I also sent for some of the largest slaveholders and principal men, and told them that I knew well the sentiments of Messrs. Fee and Fisk, and that they in common with the whole "Abolition" or "Free Democratic Party of Kentucky," intended to abide by the Laws of the State and yet make under the Constitution and Laws, and uncompromising war upon slavery. That we begged for peace, but if the slaveholders began violence, that we were in a majority and would though not as well organized as the slaveholder, defend ourselves to the death.

I told them that I had due respect for the citizens of Rockcastle and public sentiment--that I wanted the laws to be fairly executed in justice with mercy. That because of Shifflet's bad character, I would not bail him. I learned of Parker  that in Tennessee, his character was good. I inquired of the gentlemen with whom he had lived the last two years, and he said in the presence of a dozen men, that Parker had borne himself well all this time. All other persons confirmed the same report, except W. H. Kirtley, whose objections to him were of a venial character, and I thought tinctured greatly with prejudice. I then proposed to bail Parker, to which the Judge assented. Langugae was then used by several men, intended, as I believe, to intimidate the Judge to prevent his allowing bail--but the Judge said firmly that the law was plain, and he would execute it. I then overheard J. Smith, who seemed to be the leader, say that they would give him an indemnifying bond against all penalties for refusing bail. Once more the Judge said in a manly manner, that he was sworn to execute the law and he intended to do it. We then proceeded to the Court House. When Parker was brought into the Court House, Messrs. Kirtley and Smith, citizens, and Jones, the County Attorney, contended that the prisoner was committed under the 3d clause of the 5th art., 92d chapter, Revised Statutes, concerning slaves, &c., should give bond for his good behavior, or to leave the State. I contended on the part of the prisoner, that he was committed under the 2d section, for a higher crime and penalty than the 3d section, and that he claimed a fair trial of his accusers. The Judge said that the warrant was issued on the charge of "attempting to persuade" the slave to leave his master, and that the testimony was to the same effect, as he himself had made the commitment, he was best judge of the offence, and would insist on the highest penalty of the 2d section, as is duty bound "that a violation of the 3d section, being suspected" of an attempt to persuade was simply a misdemeanor, requiring a surety for good behavior or to leave the State.*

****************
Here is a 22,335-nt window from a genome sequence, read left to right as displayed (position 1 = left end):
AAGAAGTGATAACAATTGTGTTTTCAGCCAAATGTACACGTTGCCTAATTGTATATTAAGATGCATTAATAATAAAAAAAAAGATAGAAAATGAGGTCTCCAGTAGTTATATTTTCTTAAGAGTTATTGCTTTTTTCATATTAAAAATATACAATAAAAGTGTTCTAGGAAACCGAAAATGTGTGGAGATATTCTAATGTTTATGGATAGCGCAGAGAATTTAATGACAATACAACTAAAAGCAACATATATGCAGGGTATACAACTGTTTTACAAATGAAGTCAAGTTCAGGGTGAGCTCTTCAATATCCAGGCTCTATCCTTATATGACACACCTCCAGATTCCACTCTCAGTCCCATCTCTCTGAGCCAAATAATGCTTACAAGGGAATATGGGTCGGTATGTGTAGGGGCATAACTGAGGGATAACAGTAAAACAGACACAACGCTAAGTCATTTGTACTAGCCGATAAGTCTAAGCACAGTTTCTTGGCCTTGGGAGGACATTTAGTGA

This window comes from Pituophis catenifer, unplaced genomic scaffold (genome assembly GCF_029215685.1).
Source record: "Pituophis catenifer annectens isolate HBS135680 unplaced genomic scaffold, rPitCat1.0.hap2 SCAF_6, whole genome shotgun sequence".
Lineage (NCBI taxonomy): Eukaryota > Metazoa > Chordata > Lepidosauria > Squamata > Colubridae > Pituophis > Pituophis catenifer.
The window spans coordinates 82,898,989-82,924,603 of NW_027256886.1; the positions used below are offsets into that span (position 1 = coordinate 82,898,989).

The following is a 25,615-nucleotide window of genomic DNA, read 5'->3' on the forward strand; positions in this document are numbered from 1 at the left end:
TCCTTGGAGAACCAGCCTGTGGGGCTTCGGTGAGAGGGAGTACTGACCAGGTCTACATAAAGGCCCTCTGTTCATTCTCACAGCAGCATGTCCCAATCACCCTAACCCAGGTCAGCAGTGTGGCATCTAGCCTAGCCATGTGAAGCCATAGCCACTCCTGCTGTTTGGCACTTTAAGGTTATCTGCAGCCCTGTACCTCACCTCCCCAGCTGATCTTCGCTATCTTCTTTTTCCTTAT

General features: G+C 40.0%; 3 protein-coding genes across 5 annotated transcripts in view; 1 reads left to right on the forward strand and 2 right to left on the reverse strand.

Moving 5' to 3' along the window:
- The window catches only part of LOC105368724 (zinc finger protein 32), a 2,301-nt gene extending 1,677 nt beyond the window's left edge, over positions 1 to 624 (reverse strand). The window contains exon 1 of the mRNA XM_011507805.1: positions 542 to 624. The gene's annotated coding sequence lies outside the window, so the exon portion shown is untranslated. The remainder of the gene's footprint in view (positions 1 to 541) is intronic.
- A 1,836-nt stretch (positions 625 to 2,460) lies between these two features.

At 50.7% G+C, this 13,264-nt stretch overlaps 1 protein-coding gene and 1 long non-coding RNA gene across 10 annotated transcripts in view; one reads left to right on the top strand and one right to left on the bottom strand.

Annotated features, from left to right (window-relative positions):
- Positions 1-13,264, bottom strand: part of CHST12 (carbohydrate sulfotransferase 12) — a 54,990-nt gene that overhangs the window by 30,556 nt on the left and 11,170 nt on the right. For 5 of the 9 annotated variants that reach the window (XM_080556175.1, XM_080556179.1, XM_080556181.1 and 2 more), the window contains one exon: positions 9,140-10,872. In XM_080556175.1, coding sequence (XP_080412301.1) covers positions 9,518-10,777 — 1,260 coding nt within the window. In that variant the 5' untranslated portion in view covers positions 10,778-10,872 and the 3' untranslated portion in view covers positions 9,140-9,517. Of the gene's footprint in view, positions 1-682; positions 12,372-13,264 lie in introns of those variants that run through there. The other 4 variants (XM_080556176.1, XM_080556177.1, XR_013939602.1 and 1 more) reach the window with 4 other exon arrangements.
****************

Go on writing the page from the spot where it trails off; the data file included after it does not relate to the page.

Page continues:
Yet these same high minded "citizens" and lovers of law, insisted to the last on letting Parker off, simply upon his bond for good behavior, which proves that they themselves have all confidence in Parker's innocence and that he is and has been a law abiding citizen, set upon by a conspiracy of men, who dare avow that they will carry their ends "peaceably if we can, forcibly if we must."

Having thus noticed the facts, I now shall notice the preamble and resolutions in detail.

We are in devotion to the Union of these States, not behind these "citizens["] of Rockcastle--we shed as much blood in its establishment and defence as they; and we retort upon them, if they come "disunion, civil war, and anarchy"-- slavery will be the cause, which has dared to override every principle of free government, and now threatens once more our blood, unless we will yield up the liberty of the press and speech and our religious faith to its tyranny! The "Home Missionary Society," a portion of whose members are Kentuckians, and all American citizens are as fixed as the slaveholders of Rockcastle in their allegiance to the American Constitution, and under and outside of that Constitution they will be as little ready to yield their rights.

1st. The Constitution of the United States and Kentucky "recognize slavery as a civil institution," so do we. The people made it, and the people can unmake it. What ignorance is it in one twentieth of the people to say to the other nineteen twentieths you shall not "meddle" with an "institution" which is supported by their ballot box, and cartridge box! An institution which so much "intermeddles" with them--which ostracises us from all places of civil and political power and profit--which drives us into the mountains and waste lands, and exiles us from our homes--which monopolises the land and puts an eternal barrier between us and manufacturers and commerce, which builds up among us a worse than heathen castle, embittering all the social intercourse of life--which dooms us to insolated effort and consequent ignorance by unattainable schools--which saps our manhood, and damns our consciences in maintaining by the vote and the sword this greatest of all wrongs! Is not all this enough? And now, when we say we have born all this, and we in our woe, call for the Bible, for that consolation of promise in a better world, which the "accursed institution" has denied us here--you will "suppress" it--will you?